Not surprisingly, I’m willing to shell out money for all kinds of “artisan” food. If it’s something unique that I’m unlikely to make, I tell myself it’s worth the cash.

But granola? That one’s hard to justify, because it’s something I have thrown together many times. It’s easy, cheap (remember, you’re buying in bulk for many batches) and prime for customizing. Yes, you, too, can make “artisan” granola! Case in point: these seven recipes from our archives.

Homemade Granola, above. This is your pretty standard granola, which is a good thing in my book. Customize with your choice of dried fruit and nuts, but try to keep the sunflower seeds and flaxseed for their nutritional and textural benefits.

(Stacy Zarin Goldberg for The Washington Post; food styling by Lisa Cherkasky for The Washington Post)

Stove-Top Granola. When you don’t want to commit to a huge bucket of granola, throw together a batch in the skillet. That strategy also makes for a quick turnaround and very little cleanup.

(Stacy Zarin Goldberg for The Washington Post; food styling by Lisa Cherkasky for The Washington Post)

Peanut Butter Granola. If you like your granola in craggy chunks, look no further than this nutty recipe. Break it up and eat it like a cookie — I’m not judging.

(Dixie D. Vereen for The Washington Post)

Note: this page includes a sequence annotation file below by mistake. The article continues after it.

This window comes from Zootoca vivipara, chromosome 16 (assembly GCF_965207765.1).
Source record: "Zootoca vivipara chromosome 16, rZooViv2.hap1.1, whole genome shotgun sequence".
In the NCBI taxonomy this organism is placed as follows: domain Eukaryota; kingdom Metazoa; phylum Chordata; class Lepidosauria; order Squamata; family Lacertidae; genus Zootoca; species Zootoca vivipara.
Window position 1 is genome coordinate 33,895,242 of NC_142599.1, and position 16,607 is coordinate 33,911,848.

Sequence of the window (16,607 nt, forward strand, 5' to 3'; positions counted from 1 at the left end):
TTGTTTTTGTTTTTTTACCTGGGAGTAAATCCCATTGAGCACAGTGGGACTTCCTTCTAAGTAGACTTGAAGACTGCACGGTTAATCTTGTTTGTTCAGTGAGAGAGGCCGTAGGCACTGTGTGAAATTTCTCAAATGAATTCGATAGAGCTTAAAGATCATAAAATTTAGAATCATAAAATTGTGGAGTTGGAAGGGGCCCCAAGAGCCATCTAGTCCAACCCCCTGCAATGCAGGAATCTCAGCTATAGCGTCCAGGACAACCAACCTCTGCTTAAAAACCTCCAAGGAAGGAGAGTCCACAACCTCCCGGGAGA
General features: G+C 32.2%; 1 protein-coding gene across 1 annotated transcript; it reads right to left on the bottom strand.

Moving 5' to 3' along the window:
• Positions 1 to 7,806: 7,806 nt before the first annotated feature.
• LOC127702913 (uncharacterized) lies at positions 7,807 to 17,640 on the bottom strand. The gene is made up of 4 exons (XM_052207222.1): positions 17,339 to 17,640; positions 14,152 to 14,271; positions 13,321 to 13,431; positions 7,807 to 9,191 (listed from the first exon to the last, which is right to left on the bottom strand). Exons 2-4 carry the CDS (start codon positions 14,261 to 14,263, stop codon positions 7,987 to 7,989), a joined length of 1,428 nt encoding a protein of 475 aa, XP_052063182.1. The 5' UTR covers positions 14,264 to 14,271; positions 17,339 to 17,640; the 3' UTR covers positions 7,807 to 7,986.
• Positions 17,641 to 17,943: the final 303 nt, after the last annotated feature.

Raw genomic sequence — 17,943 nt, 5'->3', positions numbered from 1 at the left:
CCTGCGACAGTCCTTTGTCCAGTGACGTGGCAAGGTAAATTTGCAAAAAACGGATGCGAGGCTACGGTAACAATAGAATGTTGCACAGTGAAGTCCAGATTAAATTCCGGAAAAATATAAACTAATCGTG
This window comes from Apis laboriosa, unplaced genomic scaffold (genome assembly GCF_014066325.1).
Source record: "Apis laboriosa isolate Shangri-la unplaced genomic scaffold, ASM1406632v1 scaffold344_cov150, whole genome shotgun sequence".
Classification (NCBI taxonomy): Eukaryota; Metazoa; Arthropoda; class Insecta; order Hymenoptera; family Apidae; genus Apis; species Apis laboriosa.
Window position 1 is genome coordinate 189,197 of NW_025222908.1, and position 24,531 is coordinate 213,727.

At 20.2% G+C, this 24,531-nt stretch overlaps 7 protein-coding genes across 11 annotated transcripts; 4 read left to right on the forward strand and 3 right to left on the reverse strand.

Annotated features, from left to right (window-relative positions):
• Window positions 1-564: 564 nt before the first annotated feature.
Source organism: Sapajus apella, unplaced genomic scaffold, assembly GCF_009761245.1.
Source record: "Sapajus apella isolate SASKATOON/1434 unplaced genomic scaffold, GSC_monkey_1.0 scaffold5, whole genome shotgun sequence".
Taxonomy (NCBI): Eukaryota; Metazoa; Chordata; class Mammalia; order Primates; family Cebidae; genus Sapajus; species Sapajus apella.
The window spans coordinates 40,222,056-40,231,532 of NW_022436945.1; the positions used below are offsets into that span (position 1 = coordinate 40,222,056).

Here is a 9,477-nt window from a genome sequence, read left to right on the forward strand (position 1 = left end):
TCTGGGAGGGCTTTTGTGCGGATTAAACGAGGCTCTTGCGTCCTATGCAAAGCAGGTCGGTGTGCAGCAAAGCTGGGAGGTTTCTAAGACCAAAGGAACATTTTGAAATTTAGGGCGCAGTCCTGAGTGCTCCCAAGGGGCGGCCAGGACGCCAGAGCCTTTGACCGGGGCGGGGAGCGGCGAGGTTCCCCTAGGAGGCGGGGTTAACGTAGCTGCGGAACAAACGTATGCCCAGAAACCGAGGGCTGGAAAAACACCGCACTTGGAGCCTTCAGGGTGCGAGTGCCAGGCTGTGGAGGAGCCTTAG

Maple Olive Oil Pecan Granola. The combination of maple syrup and pecans is especially delightful in this adaptable recipe.

(Goran Kosanovic for The Washington Post)

Dorie Greenspan’s Cocoa Crunch Fruit and Nut Granola. Here are two recipes for the price of one — granola and the option to turn it into granola bites baked in muffin pans.

(Deb Lindsey for The Washington Post; food styling by Bonnie S. Benwick/The Washington Post)

Compost Cookie Granola. If you’re a fan of the compost cookie from Christina Tosi’s Milk Bar, or even if you’ve never had one, you’ll find plenty to like in this sweet-and-salty granola inspired by it. The ground coffee adds great morning flavor.

(Goran Kosanovic for The Washington Post)

Savory GranolaHerbs, mustard and buckwheat groats help take this topper for salads, soups and grain bowls in the opposite direction of what you find on top your standard breakfast fare.

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